The Law of Unintended Consequences states that mucking around in complex systems will invariably lead to outcomes that cannot be anticipated. Usually not in a beneficial way. The Republican push to let the massive budget cuts they overwhelmingly voted into law in 2011 actually come to pass is one of those events that the law applies to in spades.
The New York Times reports:
In a highly unusual move, federal immigration officials have released a wave of detainees from immigration detention centers around the country in an effort to save money as automatic budget cuts loom in Washington, officials said.
The releases, which have taken place over the past few days, were approved “in order to make the best use of our limited detention resources in the current fiscal climate and to manage our detention population under current congressionally mandated levels,” Gillian M. Christensen, a spokeswoman for Immigration and Customs Enforcement, an arm of the Department of Homeland Security, said in a statement. The budget cuts, also called the sequester, are scheduled to take effect Friday.
One of the mainstays of Republican rhetoric is the “dire threat” illegal immigrants pose to every god-loving man, woman and child. So, it’s interesting that not only has the actions of the GOP directly led to the release of these “dangerous” people back on to the streets, it may lead to this becoming the norm.
The ICE is still moving forward with the cases against the immigrants but it’s expensive to hold them in detention centers. According to the Times, the former detainees are on “supervised release” that is very similar to parole or being out on bail. They are required to regularly report their whereabouts through phone calls, electronic monitoring or simply showing up in person. While it is possible that some of the detainees might “skip bail,” so to speak, the overwhelming majority will not and this is where the financial considerations come into the play:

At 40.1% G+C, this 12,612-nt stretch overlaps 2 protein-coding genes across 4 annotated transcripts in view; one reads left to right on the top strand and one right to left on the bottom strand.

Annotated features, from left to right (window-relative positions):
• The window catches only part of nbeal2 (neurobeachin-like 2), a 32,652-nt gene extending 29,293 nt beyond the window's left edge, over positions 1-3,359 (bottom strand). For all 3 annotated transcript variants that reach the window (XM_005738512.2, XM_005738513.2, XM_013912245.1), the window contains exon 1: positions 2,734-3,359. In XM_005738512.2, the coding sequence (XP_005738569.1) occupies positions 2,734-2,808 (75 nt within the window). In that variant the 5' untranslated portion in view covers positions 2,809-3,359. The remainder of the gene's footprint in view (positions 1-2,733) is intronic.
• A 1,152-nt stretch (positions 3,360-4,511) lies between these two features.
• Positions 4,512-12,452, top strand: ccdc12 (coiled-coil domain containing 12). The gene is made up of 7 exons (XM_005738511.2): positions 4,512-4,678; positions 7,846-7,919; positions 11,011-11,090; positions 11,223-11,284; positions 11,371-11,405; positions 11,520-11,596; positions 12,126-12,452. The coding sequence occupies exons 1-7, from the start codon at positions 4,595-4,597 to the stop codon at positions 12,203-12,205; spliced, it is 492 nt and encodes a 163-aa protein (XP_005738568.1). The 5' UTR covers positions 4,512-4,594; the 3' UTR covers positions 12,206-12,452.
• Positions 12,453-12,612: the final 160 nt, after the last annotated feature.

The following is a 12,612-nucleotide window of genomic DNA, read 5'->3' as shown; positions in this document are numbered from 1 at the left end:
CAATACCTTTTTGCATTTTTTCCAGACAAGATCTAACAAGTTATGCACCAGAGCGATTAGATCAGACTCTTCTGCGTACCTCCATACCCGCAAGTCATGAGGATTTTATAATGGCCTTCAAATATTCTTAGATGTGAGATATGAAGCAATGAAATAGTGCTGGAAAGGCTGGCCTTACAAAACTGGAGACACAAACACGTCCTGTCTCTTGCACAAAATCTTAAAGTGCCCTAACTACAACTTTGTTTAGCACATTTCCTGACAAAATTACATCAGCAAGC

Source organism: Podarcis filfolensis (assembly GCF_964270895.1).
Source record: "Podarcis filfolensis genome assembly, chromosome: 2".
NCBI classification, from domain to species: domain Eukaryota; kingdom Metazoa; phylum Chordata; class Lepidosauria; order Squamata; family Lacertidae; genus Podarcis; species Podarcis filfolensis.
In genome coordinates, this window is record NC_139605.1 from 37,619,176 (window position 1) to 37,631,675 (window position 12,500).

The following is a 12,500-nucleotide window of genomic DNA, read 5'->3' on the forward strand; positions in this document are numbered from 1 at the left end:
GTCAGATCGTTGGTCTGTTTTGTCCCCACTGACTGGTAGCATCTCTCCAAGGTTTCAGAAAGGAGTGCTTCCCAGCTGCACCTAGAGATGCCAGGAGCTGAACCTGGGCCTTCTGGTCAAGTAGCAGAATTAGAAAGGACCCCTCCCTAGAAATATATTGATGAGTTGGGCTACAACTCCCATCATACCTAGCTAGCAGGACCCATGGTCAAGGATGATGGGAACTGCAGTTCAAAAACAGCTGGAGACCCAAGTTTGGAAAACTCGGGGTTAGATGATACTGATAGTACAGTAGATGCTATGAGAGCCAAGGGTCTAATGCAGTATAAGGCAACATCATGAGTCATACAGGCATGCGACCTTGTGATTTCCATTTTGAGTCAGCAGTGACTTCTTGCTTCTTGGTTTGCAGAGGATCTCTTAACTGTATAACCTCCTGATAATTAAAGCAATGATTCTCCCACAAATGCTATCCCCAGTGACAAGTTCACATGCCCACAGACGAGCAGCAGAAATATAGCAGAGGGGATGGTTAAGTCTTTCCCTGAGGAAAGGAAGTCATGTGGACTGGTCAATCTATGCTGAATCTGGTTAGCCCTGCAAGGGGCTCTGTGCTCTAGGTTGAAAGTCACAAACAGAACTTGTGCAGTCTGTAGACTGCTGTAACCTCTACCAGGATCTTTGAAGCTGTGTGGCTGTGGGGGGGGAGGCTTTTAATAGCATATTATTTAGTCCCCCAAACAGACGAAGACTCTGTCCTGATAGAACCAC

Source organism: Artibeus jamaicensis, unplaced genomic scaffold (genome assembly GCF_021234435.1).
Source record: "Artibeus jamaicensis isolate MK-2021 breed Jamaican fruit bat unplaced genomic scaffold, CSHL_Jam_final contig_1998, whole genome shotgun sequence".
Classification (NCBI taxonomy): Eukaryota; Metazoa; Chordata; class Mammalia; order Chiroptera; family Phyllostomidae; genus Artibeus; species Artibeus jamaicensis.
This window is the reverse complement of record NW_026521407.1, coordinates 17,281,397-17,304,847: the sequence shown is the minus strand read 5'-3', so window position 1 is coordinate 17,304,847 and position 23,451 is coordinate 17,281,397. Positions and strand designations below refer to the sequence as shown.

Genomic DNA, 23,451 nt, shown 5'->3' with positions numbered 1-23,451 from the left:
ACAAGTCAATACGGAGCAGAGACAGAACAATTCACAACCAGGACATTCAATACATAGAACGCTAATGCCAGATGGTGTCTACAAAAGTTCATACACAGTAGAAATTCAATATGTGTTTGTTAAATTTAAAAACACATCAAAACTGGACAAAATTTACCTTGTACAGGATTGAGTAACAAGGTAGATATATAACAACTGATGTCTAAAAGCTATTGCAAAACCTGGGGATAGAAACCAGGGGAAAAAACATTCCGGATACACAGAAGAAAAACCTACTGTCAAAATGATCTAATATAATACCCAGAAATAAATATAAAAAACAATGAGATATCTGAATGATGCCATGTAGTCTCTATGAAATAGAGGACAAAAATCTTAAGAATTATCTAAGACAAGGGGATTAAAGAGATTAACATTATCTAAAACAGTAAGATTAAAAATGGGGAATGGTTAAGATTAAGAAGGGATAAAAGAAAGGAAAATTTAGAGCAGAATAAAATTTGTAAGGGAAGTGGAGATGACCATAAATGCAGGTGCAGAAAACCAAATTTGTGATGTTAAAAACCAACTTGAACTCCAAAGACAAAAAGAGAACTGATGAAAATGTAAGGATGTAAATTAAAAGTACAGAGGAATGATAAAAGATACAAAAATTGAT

The National Immigration Forum estimated last year that it cost the federal government between $122 and $164 per day to hold a detainee in its immigration system. In contrast, the organization said, alternative forms of detention could cost between 30 cents to $14 per day per immigrant.
There are two Republican interests in direct conflict here; on the one hand, the GOP gives a lot of lip service to “smarter government spending” as well as cutting government spending. On the other, Republicans love to privatize government functions like prisons which have, time and time again, turned out to be more expensive. However, privatizing is great for corporations; they get to provide worse service for more money. Said money is then “invested” into buying politician’s votes to perpetuate the scam.
Republicans will most likely squeal about the “dangerous” fugitives being released and demand that they be put back into expensive detention, particularly if said detention is privately run. They will also insist that this is some kind of publicity stunt by Obama to make “his” sequester look bad to put pressure on the GOP to cave into his “unreasonable” demands. That is, of course, if the GOP can be bothered to acknowledge that Obama even has a plan, something they seem to have trouble admitting.
The upshot is that the efficacy of a supervised release program over the expense and dehumanization of detention will have a clear real world example to point to in several states, making it that much harder for Republicans to sell their corporate agenda.